From the stone ramparts of the old medina you can watch the waves crash against the rocky islands sitting just off shore. In the maze of narrow alleyways within these walls it’s easy to feel lost, not as one who can’t get home but as one who is so far away from anything resembling home that home might as well not exist anymore.
|That long and distant island running off to the left is (probably) the island of Mogador.|
The city sits halfway between the stately and tempestuous Strait of Gibraltar and the sandy wasteland of as-Sahra al-Gharbiyah, also known as Western Sahara. The walls can look as old as time itself, making the colors of the carpets displayed on them seem incongruous, even impossible. Half-ajar doors leading to dim rooms and hallways lend as much mystery as closed ones. There are cow’s brain sandwiches for sale.
I arrived in Essaouira not knowing what to expect. I left with what I take from most places I’ve ever visited: spontaneous photos, fragmented memories, and, at best, a rudimentary understanding of what I’d just seen.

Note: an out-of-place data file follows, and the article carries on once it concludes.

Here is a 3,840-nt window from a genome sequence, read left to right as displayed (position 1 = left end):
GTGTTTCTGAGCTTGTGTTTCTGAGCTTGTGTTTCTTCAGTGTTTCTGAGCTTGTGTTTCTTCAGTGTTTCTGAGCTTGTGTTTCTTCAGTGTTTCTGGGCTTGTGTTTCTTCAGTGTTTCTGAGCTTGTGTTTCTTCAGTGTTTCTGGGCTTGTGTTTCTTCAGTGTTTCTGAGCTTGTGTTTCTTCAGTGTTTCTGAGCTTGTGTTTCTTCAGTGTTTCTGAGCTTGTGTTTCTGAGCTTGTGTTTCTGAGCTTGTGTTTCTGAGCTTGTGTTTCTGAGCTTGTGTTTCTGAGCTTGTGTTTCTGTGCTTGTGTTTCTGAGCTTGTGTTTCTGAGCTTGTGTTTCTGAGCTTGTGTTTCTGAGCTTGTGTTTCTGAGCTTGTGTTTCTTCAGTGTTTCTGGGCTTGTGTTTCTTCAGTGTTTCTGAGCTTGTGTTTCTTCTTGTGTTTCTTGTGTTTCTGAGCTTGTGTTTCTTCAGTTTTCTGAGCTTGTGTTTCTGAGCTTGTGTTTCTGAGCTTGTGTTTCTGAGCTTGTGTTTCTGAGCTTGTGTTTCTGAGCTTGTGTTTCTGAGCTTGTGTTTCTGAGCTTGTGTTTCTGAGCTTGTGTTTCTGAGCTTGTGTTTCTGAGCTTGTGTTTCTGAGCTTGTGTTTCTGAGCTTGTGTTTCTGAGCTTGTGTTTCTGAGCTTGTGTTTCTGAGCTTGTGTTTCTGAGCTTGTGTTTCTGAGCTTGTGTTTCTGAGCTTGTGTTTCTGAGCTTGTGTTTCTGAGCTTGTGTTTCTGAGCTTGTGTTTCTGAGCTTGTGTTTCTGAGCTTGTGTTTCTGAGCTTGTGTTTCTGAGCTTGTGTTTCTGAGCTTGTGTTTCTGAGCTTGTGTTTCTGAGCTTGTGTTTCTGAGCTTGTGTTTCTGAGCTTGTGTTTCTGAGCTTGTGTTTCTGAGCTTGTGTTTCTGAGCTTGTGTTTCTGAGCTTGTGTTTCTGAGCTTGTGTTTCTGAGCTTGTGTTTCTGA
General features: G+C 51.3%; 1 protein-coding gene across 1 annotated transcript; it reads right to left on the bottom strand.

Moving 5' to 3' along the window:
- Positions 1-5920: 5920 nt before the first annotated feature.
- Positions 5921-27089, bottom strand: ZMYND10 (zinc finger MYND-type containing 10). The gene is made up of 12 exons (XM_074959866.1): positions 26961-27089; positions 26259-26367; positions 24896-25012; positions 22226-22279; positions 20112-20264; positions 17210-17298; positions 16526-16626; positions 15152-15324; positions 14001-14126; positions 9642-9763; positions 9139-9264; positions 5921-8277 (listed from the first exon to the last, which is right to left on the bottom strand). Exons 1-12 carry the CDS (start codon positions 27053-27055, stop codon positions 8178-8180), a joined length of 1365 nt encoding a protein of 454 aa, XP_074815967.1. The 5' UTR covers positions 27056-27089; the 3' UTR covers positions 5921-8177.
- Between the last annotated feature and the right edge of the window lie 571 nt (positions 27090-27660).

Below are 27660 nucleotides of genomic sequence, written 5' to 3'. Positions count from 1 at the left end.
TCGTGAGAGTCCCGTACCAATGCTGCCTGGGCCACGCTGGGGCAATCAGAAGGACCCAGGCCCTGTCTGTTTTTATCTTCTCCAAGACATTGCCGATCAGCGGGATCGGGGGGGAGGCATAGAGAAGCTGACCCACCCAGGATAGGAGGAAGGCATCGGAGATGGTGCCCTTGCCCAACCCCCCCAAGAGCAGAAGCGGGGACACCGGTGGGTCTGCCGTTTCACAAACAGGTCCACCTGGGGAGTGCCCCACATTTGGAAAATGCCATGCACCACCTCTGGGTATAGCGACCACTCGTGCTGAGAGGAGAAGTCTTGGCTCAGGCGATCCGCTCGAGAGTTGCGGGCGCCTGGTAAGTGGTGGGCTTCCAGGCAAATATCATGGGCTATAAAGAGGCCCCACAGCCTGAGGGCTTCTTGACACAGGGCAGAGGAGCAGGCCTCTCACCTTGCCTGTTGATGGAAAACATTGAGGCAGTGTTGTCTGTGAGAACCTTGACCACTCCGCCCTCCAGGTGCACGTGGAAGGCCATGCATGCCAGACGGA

Only now, over a decade later, as I search for things to say about a few of my photographs of Essaouira, am I understanding what I saw – and realizing what I missed.
Among those rocky off-shore outcroppings is an island called Mogador. Facing a crescent-shaped stretch of coastline, this strategically-situated island played an instrumental part in the history of this city.
The Phoenicians settled this stretch of coast at least as far back as the 7th Century BC, calling it Migdor, meaning small fortress or watchtower. In the 5th Century BC a Carthaginian by the name of Hanno set up this area as a trading post, calling it Arambys, said to be from the Phoenician phrase Har Anbin that translates as mountain of grapes. (This made little sense to me. I saw plenty of dates in Morocco, but I don't recall seeing any grapes. I suppose a lot can change in 2500 years.)